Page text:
Counting all of our strokes, is more than most of us can bear.
That’s why we shouldn’t fool ourselves into thinking that playing in stableford competitions is ‘real’ golf.
The inability by most of us to keep a score together for 18-holes was the very reason why the ‘sympathetic’ stableford system was invented.
All golfers are familiar with the sinking feeling when somebody asks them the question, “Whaddya shoot?”
That’s when few golfers can resist the temptation to resort to a series of shudda, cudda and wudda excuses in response.
Invariably, our scores are never as good as we think they could have, or should have been. Very few of us return scores as low as we think we should on a regular basis.
That’s why ‘real golf’ is stroke play or match play – certainly not the stableford system where you can have a few bad holes and still return a good result for the round because ‘damage’ is limited.
In stroke play you haven’t that liberty whereas in match play it is even more unforgiving – you win or you lose!
Years ago, I found a better way of keeping score that gives me ‘comfort’ and saves me from being driven to despair almost every time I play. I call it ‘The Bolene Method’ after a friend of mine in Santa Fe, New Mexico.
Bruce Bolene brought his proud, plus-one handicap to Ireland on a regular basis where he said: “Irish courses make minced meat of my handicap. They eat my lunch and you take my money!” (Never quite worked out what that means, apart from the last bit!)
To overcome the difficulty of playing to his ‘extreme’ handicap in strange surroundings, Bolene invented what I believe is an ingenious scheme.
After 18-holes, if you asked Bolene what score he shot he would come up with an answer like “9-6-3.”
That meant nine good holes, six mediocre ones, and three poor ones.
A good hole was defined by hitting ‘good shots’ that reached the fairway and green in regulation, a mediocre hole might involve missing a fairway but finding the green or hitting the fairway and slightly missing the green and getting up and down, while a bad hole was one that included two poor shots or, maybe a destructive one that rendered achieving par impossible. That is all the detail you got. Wasn’t it enough?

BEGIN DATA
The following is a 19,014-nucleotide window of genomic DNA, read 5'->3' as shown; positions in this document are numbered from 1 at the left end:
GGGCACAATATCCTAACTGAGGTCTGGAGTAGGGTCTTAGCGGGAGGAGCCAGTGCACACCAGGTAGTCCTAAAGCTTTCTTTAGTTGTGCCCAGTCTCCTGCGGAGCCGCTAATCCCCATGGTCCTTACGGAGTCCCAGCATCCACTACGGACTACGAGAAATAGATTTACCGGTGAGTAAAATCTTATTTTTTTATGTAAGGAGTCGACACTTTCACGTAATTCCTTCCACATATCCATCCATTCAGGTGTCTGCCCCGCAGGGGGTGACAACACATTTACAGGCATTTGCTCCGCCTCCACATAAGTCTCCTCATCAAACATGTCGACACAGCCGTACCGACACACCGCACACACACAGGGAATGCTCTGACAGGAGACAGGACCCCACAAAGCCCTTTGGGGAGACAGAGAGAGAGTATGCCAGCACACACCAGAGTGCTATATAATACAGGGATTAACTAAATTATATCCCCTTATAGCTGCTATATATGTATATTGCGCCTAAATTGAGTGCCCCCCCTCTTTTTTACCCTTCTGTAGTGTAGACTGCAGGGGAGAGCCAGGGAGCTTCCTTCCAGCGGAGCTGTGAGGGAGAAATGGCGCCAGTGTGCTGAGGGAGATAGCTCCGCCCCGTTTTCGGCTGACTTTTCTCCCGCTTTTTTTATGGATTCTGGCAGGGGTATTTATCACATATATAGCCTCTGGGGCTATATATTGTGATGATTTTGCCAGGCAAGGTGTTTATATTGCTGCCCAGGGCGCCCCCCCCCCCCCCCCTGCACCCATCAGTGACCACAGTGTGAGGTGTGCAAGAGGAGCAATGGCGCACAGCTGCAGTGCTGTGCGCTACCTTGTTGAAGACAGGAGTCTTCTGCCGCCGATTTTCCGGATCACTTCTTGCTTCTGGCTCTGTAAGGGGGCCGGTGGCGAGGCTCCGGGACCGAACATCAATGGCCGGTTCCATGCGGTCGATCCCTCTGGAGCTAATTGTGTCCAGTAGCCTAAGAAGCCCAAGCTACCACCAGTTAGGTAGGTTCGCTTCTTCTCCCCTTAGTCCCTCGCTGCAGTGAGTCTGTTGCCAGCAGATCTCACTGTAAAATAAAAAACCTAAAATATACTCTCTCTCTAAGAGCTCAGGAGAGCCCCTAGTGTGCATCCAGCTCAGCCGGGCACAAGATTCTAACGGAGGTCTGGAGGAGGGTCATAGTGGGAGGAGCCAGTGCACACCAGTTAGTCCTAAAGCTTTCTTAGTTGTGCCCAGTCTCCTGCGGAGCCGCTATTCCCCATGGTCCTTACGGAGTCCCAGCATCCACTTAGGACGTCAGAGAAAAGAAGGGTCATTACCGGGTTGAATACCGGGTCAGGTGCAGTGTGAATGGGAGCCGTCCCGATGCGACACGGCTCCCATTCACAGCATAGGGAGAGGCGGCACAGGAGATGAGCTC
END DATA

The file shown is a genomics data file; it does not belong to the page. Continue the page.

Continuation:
Bruce used to say that if he could shoot twelve “good” holes per round, he’d be ecstatic. Myself? I have never managed more than 10.
The Bolene Method makes a lot more sense than counting every backbreaking stroke. I have been using ‘Bolene’ now for several years and, in the process, causing plenty of confusion for my playing companions but when I take the time to explain, they seem to see the sense in it.
When I came off the course last week and someone asked me the dreaded: “Whaddya shoot?” I answered “7-10-1” and that’s all the information I divulged.
Unless, I have had a rare, out of the ordinary run of good fortune and, in that case would be ‘bursting’ to tell the whole world about my score – I’ll stick with Bolene’s Method.
More Loft More Distance – If I were given a euro for every time I was asked the question, “How do I get some extra distance?” It would be like winning the Lotto.
Depending on whom I am talking to, I usually say, “Hit the ball ‘purer’ or try hitting it higher; more height = more length.”
TaylorMade Golf seems to have copped on to this idea at last.
They have just announced that they will launch an unprecedented 14° SLDR driver soon. All of you out there struggling for some extra length would be well advised to test it.
With a remarkable low and forward centre of gravity (CG) placement making it the lowest spinning driver Taylormade has ever manufactured, they are already telling golfers – including PGA & European Tour players – to “loft up.”
It’s a message that flies in the face of what golfers have been told for decades but it makes sense to me.
Advancements like movable weight, larger faces, adjustable shafts and improved aerodynamics have cracked the distance barrier.
Now more loft, is going to be yet another way of achieving more distance.